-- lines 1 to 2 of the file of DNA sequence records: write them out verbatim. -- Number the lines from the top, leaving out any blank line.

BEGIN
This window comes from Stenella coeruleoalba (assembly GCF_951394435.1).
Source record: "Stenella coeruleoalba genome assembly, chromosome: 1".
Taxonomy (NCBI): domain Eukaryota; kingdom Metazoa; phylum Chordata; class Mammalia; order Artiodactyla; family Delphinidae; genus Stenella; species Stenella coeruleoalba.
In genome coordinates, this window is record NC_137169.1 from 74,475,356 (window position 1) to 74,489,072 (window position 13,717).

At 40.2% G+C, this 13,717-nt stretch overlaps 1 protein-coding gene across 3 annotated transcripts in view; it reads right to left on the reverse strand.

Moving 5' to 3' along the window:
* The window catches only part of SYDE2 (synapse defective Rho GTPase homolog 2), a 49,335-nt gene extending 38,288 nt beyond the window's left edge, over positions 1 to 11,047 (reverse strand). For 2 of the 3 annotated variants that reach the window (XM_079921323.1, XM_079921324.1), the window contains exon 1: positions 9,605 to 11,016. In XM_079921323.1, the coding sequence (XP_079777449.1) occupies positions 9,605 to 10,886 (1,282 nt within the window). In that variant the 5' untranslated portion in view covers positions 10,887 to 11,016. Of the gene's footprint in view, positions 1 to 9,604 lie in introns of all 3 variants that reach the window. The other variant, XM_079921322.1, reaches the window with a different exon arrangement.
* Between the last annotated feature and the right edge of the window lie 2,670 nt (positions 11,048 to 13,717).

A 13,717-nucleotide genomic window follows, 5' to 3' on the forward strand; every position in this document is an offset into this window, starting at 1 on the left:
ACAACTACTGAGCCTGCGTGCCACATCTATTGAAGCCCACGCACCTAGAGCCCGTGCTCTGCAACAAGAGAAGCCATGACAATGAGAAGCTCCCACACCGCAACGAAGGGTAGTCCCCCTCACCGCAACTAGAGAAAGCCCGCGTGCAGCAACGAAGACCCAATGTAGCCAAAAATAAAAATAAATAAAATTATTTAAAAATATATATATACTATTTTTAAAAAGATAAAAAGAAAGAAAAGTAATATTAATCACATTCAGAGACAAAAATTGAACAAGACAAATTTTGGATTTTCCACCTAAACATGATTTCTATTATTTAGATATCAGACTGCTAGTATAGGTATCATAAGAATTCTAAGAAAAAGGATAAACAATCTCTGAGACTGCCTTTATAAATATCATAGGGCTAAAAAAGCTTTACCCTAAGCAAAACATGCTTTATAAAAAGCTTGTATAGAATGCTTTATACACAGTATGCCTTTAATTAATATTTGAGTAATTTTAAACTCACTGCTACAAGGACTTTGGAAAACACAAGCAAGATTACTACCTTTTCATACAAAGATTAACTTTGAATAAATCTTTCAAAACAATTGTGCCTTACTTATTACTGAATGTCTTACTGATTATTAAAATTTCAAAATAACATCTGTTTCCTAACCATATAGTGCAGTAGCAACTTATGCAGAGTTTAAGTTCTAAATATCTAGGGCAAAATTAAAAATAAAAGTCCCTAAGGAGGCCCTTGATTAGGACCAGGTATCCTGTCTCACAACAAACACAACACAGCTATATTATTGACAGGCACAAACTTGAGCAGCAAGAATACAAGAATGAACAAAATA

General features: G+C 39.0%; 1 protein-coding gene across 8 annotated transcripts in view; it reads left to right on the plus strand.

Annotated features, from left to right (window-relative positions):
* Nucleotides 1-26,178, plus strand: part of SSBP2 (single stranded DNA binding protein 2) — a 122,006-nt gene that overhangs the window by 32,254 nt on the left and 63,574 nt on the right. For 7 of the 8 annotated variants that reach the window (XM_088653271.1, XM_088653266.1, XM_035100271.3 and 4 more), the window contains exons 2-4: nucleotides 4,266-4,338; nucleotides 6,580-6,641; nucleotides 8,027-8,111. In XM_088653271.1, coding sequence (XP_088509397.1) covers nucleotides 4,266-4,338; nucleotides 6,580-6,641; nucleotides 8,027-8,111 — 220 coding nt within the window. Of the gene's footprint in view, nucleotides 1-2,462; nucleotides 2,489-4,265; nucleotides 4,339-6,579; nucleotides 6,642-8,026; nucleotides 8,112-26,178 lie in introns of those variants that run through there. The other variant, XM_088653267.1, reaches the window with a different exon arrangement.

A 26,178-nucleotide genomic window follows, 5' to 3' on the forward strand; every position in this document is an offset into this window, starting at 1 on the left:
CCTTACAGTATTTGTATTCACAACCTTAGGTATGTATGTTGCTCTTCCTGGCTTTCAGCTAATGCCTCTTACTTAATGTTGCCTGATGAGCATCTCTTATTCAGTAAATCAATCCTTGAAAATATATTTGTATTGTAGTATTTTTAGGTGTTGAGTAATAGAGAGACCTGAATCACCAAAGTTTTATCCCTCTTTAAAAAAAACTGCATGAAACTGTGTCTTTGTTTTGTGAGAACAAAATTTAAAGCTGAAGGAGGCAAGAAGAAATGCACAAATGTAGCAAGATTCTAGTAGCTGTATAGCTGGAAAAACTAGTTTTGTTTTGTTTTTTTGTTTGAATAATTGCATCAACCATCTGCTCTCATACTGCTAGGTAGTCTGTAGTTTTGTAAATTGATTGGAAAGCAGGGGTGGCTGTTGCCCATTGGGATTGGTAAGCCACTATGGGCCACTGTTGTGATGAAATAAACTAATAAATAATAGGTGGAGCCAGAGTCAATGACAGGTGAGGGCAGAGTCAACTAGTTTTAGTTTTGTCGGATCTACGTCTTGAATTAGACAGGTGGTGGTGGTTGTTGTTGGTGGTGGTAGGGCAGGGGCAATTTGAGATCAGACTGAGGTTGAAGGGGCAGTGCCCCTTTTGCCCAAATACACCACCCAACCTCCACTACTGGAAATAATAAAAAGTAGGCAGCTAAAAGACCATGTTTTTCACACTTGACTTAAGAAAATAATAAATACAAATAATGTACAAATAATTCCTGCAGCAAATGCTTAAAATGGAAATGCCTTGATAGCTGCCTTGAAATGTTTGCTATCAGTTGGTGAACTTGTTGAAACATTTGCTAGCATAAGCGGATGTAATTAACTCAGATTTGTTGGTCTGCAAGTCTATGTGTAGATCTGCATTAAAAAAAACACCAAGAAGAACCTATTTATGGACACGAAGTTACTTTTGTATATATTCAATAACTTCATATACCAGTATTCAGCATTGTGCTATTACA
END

This window comes from Stenella coeruleoalba (assembly GCF_951394435.1).
Source record: "Stenella coeruleoalba genome assembly, chromosome: 1".